Dr Elizabeth Wheeley kindly agreed to talk to us about her background, research interests, and her current research projects. Elizabeth has been a Griffith member having completed her Master of Education (Research), back in 2003. She fondly remembers submitting her Master’s thesis just before her first child was born, and then commenced her PhD studies when her daughter was six months old. Despite the workload involved in juggling family and academic commitments, Elizabeth continued her PhD programme. She says, “I produced a PhD and another two children in that period of time”.
Elizabeth worked as a Music teacher with experience in instrumental music programmes, and overseas experience teaching “all sorts of things.” Participating in instrumental music programmes triggered her interest in learning in non-formal education settings. This interest led to her PhD project conceptualising curriculum across secondary school extra-curricular activities. Although the project took her out of her area of expertise, she had real fun doing it. She observed rugby and cricket training and even interviewed a professional basketball player! Elizabeth loved her project, and she is very grateful to her supervisors. Although, one of her supervisors retired just after Elizabeth submitted- a coincidence?
Elizabeth undertakes research with both GIER and the Autism Centre of Excellence. Her research interests are varied, but what connects these and brings her most joy is listening to insider’s voices. Elizabeth notes that “insider voices are those that are not always heard.” She believes that through her research she has sought to uplift the voices of students, parents of autistic children, autistic adults and is “trying to find those spaces where we need the voices of those with lived experience to come through our research.”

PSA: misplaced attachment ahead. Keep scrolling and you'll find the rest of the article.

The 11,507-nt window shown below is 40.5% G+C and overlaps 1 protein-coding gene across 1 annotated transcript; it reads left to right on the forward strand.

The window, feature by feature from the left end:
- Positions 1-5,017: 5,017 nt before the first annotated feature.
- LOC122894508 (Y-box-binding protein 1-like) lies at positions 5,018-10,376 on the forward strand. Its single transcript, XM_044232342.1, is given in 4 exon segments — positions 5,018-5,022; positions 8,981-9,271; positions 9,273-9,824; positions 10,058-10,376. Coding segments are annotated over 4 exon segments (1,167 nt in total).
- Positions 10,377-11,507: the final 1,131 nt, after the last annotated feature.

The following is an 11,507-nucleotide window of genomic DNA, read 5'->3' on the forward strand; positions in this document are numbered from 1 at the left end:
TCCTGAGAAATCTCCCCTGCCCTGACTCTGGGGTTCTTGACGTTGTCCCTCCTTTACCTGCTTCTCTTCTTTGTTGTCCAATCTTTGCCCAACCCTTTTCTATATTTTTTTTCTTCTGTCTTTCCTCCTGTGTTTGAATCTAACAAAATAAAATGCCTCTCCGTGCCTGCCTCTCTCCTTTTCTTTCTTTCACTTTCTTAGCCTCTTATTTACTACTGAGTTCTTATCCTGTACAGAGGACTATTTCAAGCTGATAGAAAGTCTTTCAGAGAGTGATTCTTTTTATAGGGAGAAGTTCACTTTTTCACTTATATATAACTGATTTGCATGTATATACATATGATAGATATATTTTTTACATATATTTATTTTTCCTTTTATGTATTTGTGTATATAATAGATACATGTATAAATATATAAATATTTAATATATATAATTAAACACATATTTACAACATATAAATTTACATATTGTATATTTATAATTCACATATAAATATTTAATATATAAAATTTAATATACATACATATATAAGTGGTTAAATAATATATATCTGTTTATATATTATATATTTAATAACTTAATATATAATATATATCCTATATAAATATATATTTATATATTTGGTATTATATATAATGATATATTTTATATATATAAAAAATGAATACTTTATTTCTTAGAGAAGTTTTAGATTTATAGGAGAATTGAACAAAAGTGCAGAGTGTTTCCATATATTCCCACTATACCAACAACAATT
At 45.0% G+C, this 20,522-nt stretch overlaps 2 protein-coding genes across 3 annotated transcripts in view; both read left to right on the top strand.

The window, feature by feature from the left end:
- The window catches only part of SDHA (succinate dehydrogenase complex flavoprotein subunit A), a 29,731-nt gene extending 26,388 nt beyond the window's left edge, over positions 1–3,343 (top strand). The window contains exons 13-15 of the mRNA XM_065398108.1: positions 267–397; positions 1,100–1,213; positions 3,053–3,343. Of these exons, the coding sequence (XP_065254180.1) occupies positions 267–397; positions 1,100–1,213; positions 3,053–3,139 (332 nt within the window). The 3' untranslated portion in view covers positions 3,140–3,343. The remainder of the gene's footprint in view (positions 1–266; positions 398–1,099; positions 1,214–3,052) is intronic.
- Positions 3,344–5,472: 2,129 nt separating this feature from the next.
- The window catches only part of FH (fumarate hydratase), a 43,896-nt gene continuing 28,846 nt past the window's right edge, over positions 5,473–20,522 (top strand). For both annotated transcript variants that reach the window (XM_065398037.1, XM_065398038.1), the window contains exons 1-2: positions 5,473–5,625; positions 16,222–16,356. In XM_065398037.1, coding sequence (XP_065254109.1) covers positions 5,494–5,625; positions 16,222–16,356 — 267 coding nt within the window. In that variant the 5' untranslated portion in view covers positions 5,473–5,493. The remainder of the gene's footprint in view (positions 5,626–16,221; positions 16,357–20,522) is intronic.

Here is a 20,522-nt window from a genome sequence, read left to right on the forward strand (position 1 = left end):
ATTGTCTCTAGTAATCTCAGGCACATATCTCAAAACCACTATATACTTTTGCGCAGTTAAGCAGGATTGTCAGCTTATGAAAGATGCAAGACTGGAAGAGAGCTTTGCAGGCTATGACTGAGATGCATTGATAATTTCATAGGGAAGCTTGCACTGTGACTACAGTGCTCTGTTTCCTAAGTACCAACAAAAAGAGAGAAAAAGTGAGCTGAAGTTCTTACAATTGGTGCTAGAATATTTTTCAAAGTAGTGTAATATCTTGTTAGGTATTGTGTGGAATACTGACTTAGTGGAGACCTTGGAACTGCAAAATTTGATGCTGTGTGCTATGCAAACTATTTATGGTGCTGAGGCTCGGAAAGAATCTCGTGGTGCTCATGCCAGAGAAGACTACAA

Dr Wheeley was previously engaged as a Research Fellow in the Age-appropriate Pedagogies in the Early Years project which included 115 schools state-wide. This research continues to inform current policy and practices in the early years in Queensland schools. She is currently involved in analysis for a Medical Research Future Fund project with the Autism Centre of Excellence using her expertise in qualitative analysis. Researching areas where she is not a content expert, Elizabeth acknowledges that learning new things from different areas has been a great experience. These experiences have encouraged Elizabeth to seize opportunities to enhance her interdisciplinary knowledge as a strength in her research journey.
With funding from GIER, she is also currently working on a pilot project about mentoring in initial teacher education. Teacher education students go through an intense professional learning experience which involves both classroom learning at university and multiple practicums in schools – passes in both elements are required to complete degree courses. Elizabeth is exploring what happens to pre-service teachers when they start their practicums and what kinds of formal and informal support they receive. This project will, ideally, result in a better understanding of how coaching and/or mentoring might be used to support our pre-service teachers better.
Elizabeth dedicates her spare time to extracurricular work. She is a volunteer in Girl Guides, as a leader of youth aged 10-17, as a District Manager to support leaders across five units, and as a State Trainer. This very committed teacher provides opportunities for girls, young women, and volunteer adult leaders to lead themselves in a non-formal context of education.
Elizabeth shared the following publications with us:
Hartwig, K., & Wheeley, E. (2021). Study and Tourism: Challenges for International Students in 2020. In Tourist Health, Safety and Wellbeing in the New Normal (pp. 293-314). Singapore: Springer Singapore.
Simpson, K., Adams, D., Wheeley, E., & Keen, D. (2020). Parent perspectives on the presentation, triggers, impact, and support of anxiety in young children on the autism spectrum. Journal of Child and Family Studies, 29, 572-582.